The somber faces of refugees look back at you, each pen stroke highlighting the emotions within. Their faces may seem familiar, but they aren’t portrayed in mainstream media in detail like this. Each crease and curve reflects what some may not see in a photograph: the full emotion in each face, depicted by artists focused on each subject’s story and complexion. 

A page from Joe Sacco’s journalistic graphic novel “Footnotes in Gaza” shows the faces of the ones so commonly seen, but never fully expressed in this vivid form. Even when a journalist takes a photo or writes a story, they still can’t express the underlying feelings of a moment with their subject quite like this.

Sacco’s work is one of many in the Jordan Schnitzer Museum of Art’s exhibit “The Art of The News: Comics Journalism.” Thirteen journalism artists were chosen to be a part of the diverse exhibit that covers many regions, people, languages and stories. Collectively, the artists represent four continents and nine different countries.

“What we have is such a perfect representation of the different techniques, topics and artists who are working in comics journalism right now,” UO comic studies professor Kate Kelp-Stebbins, who helped curate the exhibit, said. She has worked on this exhibit for three and a half years now.

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A enlarged drawing of Dan Archer's work, "An Inside Look at Human Trafficking In Nepal." Archer is a featured artist of the exhibit, “The Art of The News: Comics Journalism” at the Jordan Schnitzer Museum of Art in Eugene, Ore. (Serei Hendrie/ Emerald)

Comics journalism’s current form has all the traditional aspects of reporting, like finding subjects, interviewing and composing your piece. But with the artistic expression of the detailed drawings, the journalist can show a closer look at the subjects and their stories. The drawings can integrate maps and diagrams to make large numbers or complex stories easier to digest. Comic books, short comic stories and virtual reality are all ways that these non-traditional stories are told.

There are so many words and worlds to unpack that when first entering “The Art of The News” exhibit, it can seem overwhelming. Each description panel of the exhibit is featured in English and Spanish.

Some of the work featured are original pieces with pencil lead slightly visible underneath the pen. Others are original watercolors or notes scribbled on the page. “These comics have such fine line work from the pen, compared to the dots of old comics. It’s amazing to see the detail,” Travis Smith, a fifth-year senior at UO who was perusing the exhibit, said. From finished work to sketches, every step of the comics-making process is on display.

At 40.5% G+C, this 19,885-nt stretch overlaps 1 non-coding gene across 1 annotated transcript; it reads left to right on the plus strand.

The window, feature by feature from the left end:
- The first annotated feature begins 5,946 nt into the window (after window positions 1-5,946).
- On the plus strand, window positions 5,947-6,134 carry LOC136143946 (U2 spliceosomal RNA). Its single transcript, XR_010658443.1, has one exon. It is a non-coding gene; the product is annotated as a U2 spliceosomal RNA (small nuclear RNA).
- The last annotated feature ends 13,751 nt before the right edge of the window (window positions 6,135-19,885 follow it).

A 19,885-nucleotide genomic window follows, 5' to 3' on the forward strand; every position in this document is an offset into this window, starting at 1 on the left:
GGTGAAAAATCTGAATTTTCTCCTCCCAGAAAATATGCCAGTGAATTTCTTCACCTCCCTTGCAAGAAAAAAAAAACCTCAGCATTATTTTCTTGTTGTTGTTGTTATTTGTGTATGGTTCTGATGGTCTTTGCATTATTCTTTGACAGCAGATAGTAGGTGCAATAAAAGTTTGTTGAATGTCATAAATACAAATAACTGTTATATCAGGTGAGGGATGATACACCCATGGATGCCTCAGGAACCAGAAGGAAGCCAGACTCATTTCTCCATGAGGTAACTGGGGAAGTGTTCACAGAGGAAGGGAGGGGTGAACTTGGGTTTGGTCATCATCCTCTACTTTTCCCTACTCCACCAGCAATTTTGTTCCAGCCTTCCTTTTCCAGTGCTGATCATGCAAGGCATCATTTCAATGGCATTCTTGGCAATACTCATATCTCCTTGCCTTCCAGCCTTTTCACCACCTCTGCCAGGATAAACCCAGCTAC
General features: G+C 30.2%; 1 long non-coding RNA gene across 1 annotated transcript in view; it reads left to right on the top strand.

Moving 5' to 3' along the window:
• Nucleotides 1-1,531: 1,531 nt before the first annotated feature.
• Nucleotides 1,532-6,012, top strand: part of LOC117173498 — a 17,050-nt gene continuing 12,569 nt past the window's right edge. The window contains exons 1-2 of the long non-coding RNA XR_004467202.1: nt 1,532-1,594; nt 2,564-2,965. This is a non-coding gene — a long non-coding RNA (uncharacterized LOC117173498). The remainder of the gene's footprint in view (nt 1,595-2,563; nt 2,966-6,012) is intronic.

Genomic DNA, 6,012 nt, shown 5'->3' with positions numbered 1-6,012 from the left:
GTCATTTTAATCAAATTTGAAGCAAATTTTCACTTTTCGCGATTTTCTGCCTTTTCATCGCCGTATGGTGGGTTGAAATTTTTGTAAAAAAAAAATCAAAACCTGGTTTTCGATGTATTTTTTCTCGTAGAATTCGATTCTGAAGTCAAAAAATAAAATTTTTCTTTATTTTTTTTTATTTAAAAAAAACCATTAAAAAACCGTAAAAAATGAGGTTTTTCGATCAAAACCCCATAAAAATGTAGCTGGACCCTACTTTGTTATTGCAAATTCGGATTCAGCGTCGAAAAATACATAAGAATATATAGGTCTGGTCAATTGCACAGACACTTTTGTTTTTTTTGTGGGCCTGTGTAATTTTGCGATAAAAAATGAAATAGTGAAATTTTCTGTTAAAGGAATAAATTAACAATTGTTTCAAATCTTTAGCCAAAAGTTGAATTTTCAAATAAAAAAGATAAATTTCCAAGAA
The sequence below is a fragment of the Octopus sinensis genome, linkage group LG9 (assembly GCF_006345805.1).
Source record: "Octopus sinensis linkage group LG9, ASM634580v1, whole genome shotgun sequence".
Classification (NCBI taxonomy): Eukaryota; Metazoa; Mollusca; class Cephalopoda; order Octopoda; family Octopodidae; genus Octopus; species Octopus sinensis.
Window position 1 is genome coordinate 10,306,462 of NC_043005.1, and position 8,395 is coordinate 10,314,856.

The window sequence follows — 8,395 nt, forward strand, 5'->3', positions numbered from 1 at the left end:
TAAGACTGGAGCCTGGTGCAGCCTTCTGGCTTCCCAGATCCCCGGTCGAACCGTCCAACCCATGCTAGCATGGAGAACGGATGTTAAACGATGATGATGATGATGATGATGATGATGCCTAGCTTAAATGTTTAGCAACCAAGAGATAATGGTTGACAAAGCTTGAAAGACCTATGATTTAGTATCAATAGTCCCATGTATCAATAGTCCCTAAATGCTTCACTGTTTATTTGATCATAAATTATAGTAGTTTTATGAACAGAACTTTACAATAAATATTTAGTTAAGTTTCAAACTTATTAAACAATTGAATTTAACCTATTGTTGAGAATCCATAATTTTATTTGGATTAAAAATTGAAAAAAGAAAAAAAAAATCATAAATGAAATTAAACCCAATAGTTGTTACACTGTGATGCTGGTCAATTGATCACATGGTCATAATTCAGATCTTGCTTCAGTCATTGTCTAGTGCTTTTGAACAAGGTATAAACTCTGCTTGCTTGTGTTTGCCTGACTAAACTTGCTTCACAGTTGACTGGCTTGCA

This isn’t your typical idea of journalism and comics, as there are no outlandish depictions of elephants, donkeys or the enlarged heads of world leaders like you may find in a comedic, opinionated cartoon. A gigantic comic by graphic journalist Dan Archer explaining the essence of comics journalism introduces the concept of the exhibit. 

Archer, a cartoon journalist of 14 years, has a few cartoon pieces on display in addition to his work in virtual reality technology. “I was really interested in exploring the different ways that you can use immersive media, like VR, to physically explore spaces which hitherto what I’ve sort of been doing in using the agency between panels of comics,” Archer said. He hopes his exploration of comics and VR inspires new journalists to explore these techniques.

In each of  the visual pieces on display, we see the blood, ink, sweat and emotions of the subjects. Omar Khouri’s work for the book “Guantanamo Voices” features expressive busy line work to depict the fear of a Guantanamo Bay prisoner. Each piece allows you to feel the emotions of these real people with their emotions rising to the surface of the drawings.

“It might challenge what we know about objective reporting, but it makes it just as valuable because it makes us challenge what we know and how we know it,” Kelp-Stebbins said. To get the level of detail for the exhibit, Kelp-Stebbins and her students conducted extensive interviews with all of the artists, which can all be found in a JSMA YouTube playlist. All of the hard work that went into organizing and collecting information on the artists and their works helped create an extensive and stimulating exhibit.

“The Art of News: Comics Journalism” will be on display in the JSMA until Jan. 16, 2022. The exhibit will invigorate the minds of student journalists, artists and anyone interested in the medium.

A&C Reporter

I am an Arts and Culture reporter for the Daily Emerald. I also work on the Turning Tunes podcast and at KWVA as DJ Pahvi. I'm heavily interested in music, art, books, and DJing.